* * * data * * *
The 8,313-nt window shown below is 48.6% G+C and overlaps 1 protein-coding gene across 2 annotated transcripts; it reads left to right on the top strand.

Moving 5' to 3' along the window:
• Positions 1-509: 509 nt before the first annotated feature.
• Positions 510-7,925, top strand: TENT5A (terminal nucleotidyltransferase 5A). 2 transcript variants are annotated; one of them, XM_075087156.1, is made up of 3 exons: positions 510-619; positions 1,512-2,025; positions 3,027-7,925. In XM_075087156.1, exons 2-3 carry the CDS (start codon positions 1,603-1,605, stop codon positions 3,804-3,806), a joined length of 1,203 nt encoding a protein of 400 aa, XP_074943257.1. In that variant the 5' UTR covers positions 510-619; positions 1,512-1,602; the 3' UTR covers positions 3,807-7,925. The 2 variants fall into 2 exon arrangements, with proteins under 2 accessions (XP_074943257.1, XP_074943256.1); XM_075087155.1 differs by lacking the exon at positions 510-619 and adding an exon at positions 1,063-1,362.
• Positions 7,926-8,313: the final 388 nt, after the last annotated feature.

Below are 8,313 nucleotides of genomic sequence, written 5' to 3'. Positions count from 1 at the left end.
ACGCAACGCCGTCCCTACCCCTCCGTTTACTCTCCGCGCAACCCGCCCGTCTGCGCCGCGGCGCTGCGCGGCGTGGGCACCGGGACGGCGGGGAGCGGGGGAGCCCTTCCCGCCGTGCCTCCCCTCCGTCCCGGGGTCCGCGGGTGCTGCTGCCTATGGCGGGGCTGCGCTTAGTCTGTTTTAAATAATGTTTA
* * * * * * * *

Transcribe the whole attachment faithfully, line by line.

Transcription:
The 8,313-nt window shown below is 48.6% G+C and overlaps 1 protein-coding gene across 2 annotated transcripts; it reads left to right on the top strand.

Moving 5' to 3' along the window:
• Positions 1-509: 509 nt before the first annotated feature.
• Positions 510-7,925, top strand: TENT5A (terminal nucleotidyltransferase 5A). 2 transcript variants are annotated; one of them, XM_075087156.1, is made up of 3 exons: positions 510-619; positions 1,512-2,025; positions 3,027-7,925. In XM_075087156.1, exons 2-3 carry the CDS (start codon positions 1,603-1,605, stop codon positions 3,804-3,806), a joined length of 1,203 nt encoding a protein of 400 aa, XP_074943257.1. In that variant the 5' UTR covers positions 510-619; positions 1,512-1,602; the 3' UTR covers positions 3,807-7,925. The 2 variants fall into 2 exon arrangements, with proteins under 2 accessions (XP_074943257.1, XP_074943256.1); XM_075087155.1 differs by lacking the exon at positions 510-619 and adding an exon at positions 1,063-1,362.
• Positions 7,926-8,313: the final 388 nt, after the last annotated feature.

Below are 8,313 nucleotides of genomic sequence, written 5' to 3'. Positions count from 1 at the left end.
ACGCAACGCCGTCCCTACCCCTCCGTTTACTCTCCGCGCAACCCGCCCGTCTGCGCCGCGGCGCTGCGCGGCGTGGGCACCGGGACGGCGGGGAGCGGGGGAGCCCTTCCCGCCGTGCCTCCCCTCCGTCCCGGGGTCCGCGGGTGCTGCTGCCTATGGCGGGGCTGCGCTTAGTCTGTTTTAAATAATGTTTA